A NASA rocket is about to shoot colored clouds into space — here's how to see them – Business Insider

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cusp region experiment crex space clouds flickr jason ahrns ccbyncsa2 14880829347_eba4aafd5b_o

The Cusp Region EXPeriment
(C-REX) in 2014 created brightly colored clouds in
space.
NASA; Jason
Ahrns/Flickr (CC BY-NC-SA 2.0)

  • NASA is launching a rocket that will create colorful
    clouds in space.
  • The rocket launch and clouds may be visible as far away
    as New York City.
  • Such clouds will eventually be used to probe two big
    holes in Earth’s magnetic shield, called cusps.
  • The launch will be live-streamed by NASA.

NASA is about to launch a rocket that will puff out highly
visible clouds of red and blue-green vapor into space.

The rocket was supposed to launch on May 31, but bad weather and
poor visibility pushed the mission back to Monday, June 12,
with a liftoff time between 9:04 p.m. and 9:19 p.m. EDT.

The sounding rocket carrying the experiment will launch from
NASA’s Wallops Flight Facility in Virginia, so if skies are clear
at that time, many people on the US East Coast may see the
brightly colored puffs of “tracer
vapors
” more than 90 miles above Earth about 5 minutes after
the rocket launch. People as far north as New York City may be
able to see the psychedelic space clouds appear low on the
South-Southwest horizon.

“I’ve seen some of these tests where the clouds really filled the
sky,” Keith Koehler, a NASA Wallops spokesperson, told Business
Insider. “My guess is if you held your fist up, that might be the
size of the clouds [close to the launch site].”

space clouds launch viewing region june 2017 nasa wallopsThe
approximate viewing region (weather depending) for NASA’s attempt
to create brightly colored clouds in space.
NASA
Wallops

If you won’t be in this area at that time, don’t fret: NASA
Wallops will host live video on Ustream, with
coverage kicking off around 8:30 p.m. EDT. (A player is
embedded at the end of this post.)

NASA’s space clouds, however, aren’t merely for show.

Probing Earth’s leaky atmosphere

The experiment is one of many missions in an international
Grand Challenge” initiative that aims
to help scientists better probe two gaping holes in Earth’s
protective magnetic shield, called cusps.

The huge magnetic bubble that surrounds our planet is vital to
life, since it deflects the sun’s constant wind of high-energy
particles — and protects against the occasional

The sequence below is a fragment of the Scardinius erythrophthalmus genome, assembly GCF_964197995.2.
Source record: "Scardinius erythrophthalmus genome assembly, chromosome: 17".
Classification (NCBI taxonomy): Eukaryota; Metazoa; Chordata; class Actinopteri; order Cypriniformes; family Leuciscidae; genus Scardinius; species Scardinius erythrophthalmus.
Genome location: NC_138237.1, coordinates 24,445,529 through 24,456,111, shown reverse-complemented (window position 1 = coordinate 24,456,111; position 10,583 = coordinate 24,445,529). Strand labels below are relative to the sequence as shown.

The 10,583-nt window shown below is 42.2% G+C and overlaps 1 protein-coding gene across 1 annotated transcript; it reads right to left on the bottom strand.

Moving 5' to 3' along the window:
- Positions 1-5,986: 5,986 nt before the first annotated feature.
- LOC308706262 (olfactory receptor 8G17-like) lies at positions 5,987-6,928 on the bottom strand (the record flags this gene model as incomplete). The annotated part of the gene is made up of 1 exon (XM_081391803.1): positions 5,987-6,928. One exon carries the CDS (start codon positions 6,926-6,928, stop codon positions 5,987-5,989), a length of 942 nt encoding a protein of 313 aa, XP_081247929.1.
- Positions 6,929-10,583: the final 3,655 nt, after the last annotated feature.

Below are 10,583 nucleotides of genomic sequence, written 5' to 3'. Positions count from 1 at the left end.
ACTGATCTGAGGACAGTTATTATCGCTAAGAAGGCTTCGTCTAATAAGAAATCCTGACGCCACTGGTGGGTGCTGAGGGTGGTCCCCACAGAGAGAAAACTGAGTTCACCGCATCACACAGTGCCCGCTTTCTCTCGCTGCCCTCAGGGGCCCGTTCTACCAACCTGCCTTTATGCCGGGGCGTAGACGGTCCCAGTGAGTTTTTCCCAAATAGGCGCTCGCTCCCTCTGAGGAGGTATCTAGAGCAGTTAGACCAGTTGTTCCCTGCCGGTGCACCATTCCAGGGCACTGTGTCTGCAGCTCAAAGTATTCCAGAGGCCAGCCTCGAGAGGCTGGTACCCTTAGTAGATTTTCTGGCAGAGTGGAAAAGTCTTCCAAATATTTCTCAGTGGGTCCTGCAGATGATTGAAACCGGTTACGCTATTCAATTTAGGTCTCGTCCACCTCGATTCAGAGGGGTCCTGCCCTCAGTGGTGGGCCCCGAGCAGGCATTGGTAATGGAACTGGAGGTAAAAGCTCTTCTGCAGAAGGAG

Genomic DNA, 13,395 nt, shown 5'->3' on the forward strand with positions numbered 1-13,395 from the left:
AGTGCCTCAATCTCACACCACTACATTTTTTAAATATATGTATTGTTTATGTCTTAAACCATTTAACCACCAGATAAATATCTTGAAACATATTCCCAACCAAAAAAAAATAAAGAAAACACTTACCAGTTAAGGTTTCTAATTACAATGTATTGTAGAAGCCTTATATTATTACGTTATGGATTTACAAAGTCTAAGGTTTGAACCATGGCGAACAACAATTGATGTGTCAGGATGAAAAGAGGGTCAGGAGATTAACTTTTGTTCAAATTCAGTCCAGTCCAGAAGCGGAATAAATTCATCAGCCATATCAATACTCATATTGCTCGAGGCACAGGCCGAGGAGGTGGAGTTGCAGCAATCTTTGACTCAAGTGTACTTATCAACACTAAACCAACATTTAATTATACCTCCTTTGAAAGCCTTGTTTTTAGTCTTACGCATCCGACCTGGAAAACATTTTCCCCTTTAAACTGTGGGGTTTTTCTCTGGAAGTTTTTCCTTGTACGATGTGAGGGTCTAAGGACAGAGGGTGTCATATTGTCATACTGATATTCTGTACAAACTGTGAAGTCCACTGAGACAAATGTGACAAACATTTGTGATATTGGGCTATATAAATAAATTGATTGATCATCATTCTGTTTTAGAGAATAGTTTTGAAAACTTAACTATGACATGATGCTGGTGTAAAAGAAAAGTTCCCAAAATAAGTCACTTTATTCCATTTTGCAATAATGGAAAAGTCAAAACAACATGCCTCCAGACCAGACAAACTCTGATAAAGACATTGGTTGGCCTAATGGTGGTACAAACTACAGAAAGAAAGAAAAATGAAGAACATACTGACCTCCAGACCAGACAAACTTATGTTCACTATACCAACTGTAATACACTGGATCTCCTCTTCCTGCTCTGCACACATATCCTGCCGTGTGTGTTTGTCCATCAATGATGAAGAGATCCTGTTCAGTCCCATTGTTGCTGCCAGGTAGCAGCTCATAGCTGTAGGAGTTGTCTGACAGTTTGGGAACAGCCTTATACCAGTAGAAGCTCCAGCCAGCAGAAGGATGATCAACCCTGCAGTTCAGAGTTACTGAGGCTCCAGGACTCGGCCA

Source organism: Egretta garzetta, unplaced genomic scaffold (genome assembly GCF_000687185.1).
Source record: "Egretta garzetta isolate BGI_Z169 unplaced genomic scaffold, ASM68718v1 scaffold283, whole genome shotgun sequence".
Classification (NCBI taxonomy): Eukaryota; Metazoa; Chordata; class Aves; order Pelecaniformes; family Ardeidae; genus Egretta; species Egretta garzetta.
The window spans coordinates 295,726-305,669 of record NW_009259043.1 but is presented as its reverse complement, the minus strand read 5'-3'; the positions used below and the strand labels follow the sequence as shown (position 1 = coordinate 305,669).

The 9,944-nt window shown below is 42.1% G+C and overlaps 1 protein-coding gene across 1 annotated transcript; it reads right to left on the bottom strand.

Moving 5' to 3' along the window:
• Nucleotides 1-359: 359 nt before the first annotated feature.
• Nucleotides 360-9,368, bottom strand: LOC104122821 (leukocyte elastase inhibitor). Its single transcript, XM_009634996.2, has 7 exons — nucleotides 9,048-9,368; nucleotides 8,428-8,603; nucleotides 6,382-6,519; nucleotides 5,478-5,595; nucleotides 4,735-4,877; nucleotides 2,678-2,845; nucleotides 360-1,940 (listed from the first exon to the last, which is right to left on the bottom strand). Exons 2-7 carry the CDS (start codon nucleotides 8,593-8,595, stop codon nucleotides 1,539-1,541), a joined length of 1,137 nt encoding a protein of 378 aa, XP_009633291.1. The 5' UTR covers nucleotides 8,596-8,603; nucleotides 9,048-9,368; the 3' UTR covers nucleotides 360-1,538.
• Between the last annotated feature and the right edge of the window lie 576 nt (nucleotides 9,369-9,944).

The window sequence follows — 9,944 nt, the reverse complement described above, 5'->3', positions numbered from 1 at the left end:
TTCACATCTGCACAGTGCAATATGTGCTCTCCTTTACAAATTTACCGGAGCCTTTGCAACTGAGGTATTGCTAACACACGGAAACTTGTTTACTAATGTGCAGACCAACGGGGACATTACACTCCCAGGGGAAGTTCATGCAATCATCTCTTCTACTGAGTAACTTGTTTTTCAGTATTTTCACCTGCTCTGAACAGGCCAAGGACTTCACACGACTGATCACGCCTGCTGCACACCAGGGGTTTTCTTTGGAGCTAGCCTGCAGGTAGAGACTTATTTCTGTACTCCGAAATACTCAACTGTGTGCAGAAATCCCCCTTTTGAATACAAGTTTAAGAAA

solar storm
.

Without this invisible force field, Earth may have gone the way
of Mars, a planet which lost its magnetic dynamo billions of
years ago. That allowed the sun to blow most of the Martian
atmosphere
into deep space
, turning a once wet and
potentially habitable
world into a dry and nearly
airless global desert
.

The two holes in our invisible shield leak nearly
100 tons of air per day
, according to Astronomy Now.

sounding rocket terrier improved malmute nasaA
Terrier Malemute sounding rocket.
NASA

While we won’t run out of air anytime soon (thankfully, our
planet has quadrillions of tons left), scientists are still
struggling to understand how the cusps work. In particular, they
want to make them visible — which is where the colored clouds
come into play.

Launching tracer vapors such as barium (green), cupric-oxide
(blue-green), and strontium (red) into the Earth’s ionosphere —
where charged air particles and the solar wind interact — will
show how the clouds move through the region. This data
could then help verify and update computer models
of the fringes of Earth’s atmosphere.

Those models, in turn, may help researchers better understand all
sorts of high-altitude phenomena, including auroras,
geomagnetic storms
— and why a planet like Mars lost all
its air while ours has held on to its atmosphere.

Launching space clouds

Koehler says nearly all tracer-vapor missions, except for a few
recent
test launches
, spew the vapors directly out of the
rocket body. This limits the data that scientists can collect
from the ground, however, because the colored clouds are close
together and often hard to distinguish.

The upcoming launch will test a new method: Shooting lightweight
canisters, called ampules, out of the sides of the rocket. The 10
canisters are expected to travel 6 to 12 miles before
they start releasing vapor, which should make a constellation of
colored clouds that are easy to distinguish and follow from the
ground.

“They’re made of aluminum and about the size of a Coke can,”
Koehler said of the ampules.

ampules tracer vapor space clouds sounding rocket experiment nasaThis
experimental rocket has doors that will open and launch ampules
of tracer vapor.
NASA/Berit
Bland

The chemical tracer clouds aren’t easily observable by
themselves — they react to sunlight. So to maximize their
visibility, the launch will happen when it’s dark on the ground,
yet the sun is still visible from space (where the clouds will be
created).

“These launches have to occur just after sunset or right before
sunrise. You need sunlight to hit the vapors and activate them as
they’re released,” Koehler said. “Auroras dance across the sky,
and this is not that.”

Watch the launch live

NASA Wallops is hosting a live video stream that kicks off around
8:30 p.m. EDT.

You can watch the feed in the player below.

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